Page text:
Today, settler traffic from the settlements northeast of Jerusalem – located in the “fourth settlement bloc” - going into the city runs from Road 60 southwards along Road 437 and enters Jerusalem through the Hizma checkpoint. In recent years, Netanyahu has begun to use the term “fourth settlement bloc” when referring to settlements to the northeast of Jerusalem (such as Adam –Kochav Yaakov-Ofra-Beit El), stating that it, too is part of “Greater Jerusalem”.

    The limited capacity of Road 437 results in long traffic jams and prevents planned expansion of settlements in that area. The planned road will create a quick and smooth connection for settler traffic entering Jerusalem from the northeast and connecting it to Highway 443/Begin Highway in Jerusalem. Thus, it will enhance the contiguity between Jerusalem and the so called “fourth settlement bloc” and enable the expansion of settlement construction.

    The planned road will also cut through the A-Ram and Qalandia area between A-Ram and Ramallah. Today there are no settlements in this area nor is settler traffic passing through it. It is telling that during the discussion the planners explained that the route of the road was designed to pass a distance away from the Kochav Yaakov settlement and close to the town of A-Ram. As in many other cases, this means that the road leaves a large area next to the settlements enabling its future expansion, while its construction will serve to limit the possibility of A-Ram's future development.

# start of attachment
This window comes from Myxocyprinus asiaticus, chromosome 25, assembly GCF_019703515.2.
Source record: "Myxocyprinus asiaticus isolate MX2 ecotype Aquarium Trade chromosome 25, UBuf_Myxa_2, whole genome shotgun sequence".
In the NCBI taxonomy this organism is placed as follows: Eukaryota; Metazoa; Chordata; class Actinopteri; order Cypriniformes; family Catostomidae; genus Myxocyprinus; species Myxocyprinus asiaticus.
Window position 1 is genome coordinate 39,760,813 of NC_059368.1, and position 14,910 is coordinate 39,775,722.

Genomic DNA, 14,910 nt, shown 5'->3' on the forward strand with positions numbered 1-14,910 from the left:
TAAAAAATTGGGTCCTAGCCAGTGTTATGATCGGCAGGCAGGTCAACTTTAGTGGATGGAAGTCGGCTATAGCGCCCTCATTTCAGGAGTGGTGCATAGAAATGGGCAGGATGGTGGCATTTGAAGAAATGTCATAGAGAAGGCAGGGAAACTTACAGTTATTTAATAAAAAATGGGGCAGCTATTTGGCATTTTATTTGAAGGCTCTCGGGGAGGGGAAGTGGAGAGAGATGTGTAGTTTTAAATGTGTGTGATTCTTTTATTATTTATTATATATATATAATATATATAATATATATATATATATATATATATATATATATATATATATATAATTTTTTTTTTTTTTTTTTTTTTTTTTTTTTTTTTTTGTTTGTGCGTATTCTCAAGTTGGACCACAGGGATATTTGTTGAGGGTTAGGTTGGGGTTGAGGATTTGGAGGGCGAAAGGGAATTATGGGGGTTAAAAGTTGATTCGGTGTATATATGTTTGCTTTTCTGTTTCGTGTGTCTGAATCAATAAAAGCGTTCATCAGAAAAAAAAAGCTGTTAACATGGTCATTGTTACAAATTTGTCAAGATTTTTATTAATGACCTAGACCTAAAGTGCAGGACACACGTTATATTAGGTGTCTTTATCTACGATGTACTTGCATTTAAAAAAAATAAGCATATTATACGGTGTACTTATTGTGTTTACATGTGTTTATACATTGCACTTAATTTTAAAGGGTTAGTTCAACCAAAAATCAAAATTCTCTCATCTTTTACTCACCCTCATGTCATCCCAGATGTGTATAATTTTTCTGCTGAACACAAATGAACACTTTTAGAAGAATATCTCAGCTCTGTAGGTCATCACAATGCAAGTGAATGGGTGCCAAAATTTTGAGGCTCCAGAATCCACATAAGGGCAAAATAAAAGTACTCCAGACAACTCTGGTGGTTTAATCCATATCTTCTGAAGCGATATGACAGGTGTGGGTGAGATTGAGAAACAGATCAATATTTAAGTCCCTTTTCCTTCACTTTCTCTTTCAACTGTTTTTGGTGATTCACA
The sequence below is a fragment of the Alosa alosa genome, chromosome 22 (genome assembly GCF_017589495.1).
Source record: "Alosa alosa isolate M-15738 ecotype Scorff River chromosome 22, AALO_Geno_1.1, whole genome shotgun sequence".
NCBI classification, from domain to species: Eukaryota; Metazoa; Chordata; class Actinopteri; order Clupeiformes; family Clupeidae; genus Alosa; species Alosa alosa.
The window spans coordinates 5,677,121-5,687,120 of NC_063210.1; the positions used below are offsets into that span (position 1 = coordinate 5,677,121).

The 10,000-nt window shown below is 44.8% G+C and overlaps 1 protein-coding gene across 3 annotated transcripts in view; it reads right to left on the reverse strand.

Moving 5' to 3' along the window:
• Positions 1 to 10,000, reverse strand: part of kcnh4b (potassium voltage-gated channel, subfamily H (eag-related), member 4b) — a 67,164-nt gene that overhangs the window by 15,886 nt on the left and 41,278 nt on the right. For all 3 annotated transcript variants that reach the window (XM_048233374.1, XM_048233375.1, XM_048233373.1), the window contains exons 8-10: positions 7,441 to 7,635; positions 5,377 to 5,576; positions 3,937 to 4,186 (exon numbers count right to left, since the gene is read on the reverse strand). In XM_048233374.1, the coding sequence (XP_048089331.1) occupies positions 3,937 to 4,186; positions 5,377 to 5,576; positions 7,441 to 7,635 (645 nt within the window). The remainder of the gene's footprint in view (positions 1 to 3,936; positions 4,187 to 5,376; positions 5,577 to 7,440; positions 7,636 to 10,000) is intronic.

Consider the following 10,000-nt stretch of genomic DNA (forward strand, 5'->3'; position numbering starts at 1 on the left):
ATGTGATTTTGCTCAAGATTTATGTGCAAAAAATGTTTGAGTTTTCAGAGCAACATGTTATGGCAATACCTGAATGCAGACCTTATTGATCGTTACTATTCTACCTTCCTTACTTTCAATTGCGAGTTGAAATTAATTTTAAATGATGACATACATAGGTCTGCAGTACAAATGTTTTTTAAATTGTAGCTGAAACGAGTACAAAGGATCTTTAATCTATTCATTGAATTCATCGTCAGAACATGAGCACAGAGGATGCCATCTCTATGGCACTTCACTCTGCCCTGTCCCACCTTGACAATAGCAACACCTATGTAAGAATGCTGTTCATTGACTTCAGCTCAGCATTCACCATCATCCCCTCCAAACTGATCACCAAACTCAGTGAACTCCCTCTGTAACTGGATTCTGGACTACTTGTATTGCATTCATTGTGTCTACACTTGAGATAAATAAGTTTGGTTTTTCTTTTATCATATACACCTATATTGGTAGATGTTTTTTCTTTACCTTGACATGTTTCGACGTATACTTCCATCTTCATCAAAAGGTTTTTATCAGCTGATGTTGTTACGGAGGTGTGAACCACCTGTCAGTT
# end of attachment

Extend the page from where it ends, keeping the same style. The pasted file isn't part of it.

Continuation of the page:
For the construction of the road, private Palestinian land will have to be expropriated. According to rulings of the Israeli courts based on International Law, private Palestinian land cannot be seized for the purpose of settlements and settler traffic, therefore the Civil Administration claims that the road will also serve Palestinian traffic and for that purpose an interchange nearby Qalandia will connect it to the road to Ramallah. But when examining the schedule for construction of the road, it is clear that this interchange is scheduled to be operational only in the year 2040- many years after the road serving settler traffic is scheduled to open. The fact that Israel is advancing large scale plans for 20 years into the future demonstrates Israeli intentions regarding its control of the area for decades to come.

  • TPS YOSH 986-3: For a public transportation lane on Road 437 between Road 60 and the Hizma checkpoint in Jerusalem – The plan expands the existing road, which runs from the Adam settlement along the Palestinian town of Hizma leading to Jerusalem through the Hizma checkpoint, in order to add traffic lanes to it. The plan was approved for deposit by the committee.

    Like TPS 926-1 (the above plant which will connect Road 60 to Road 443 in Jerusalem) it will serve settler traffic from the “fourth settlement bloc” northeast of Jerusalem.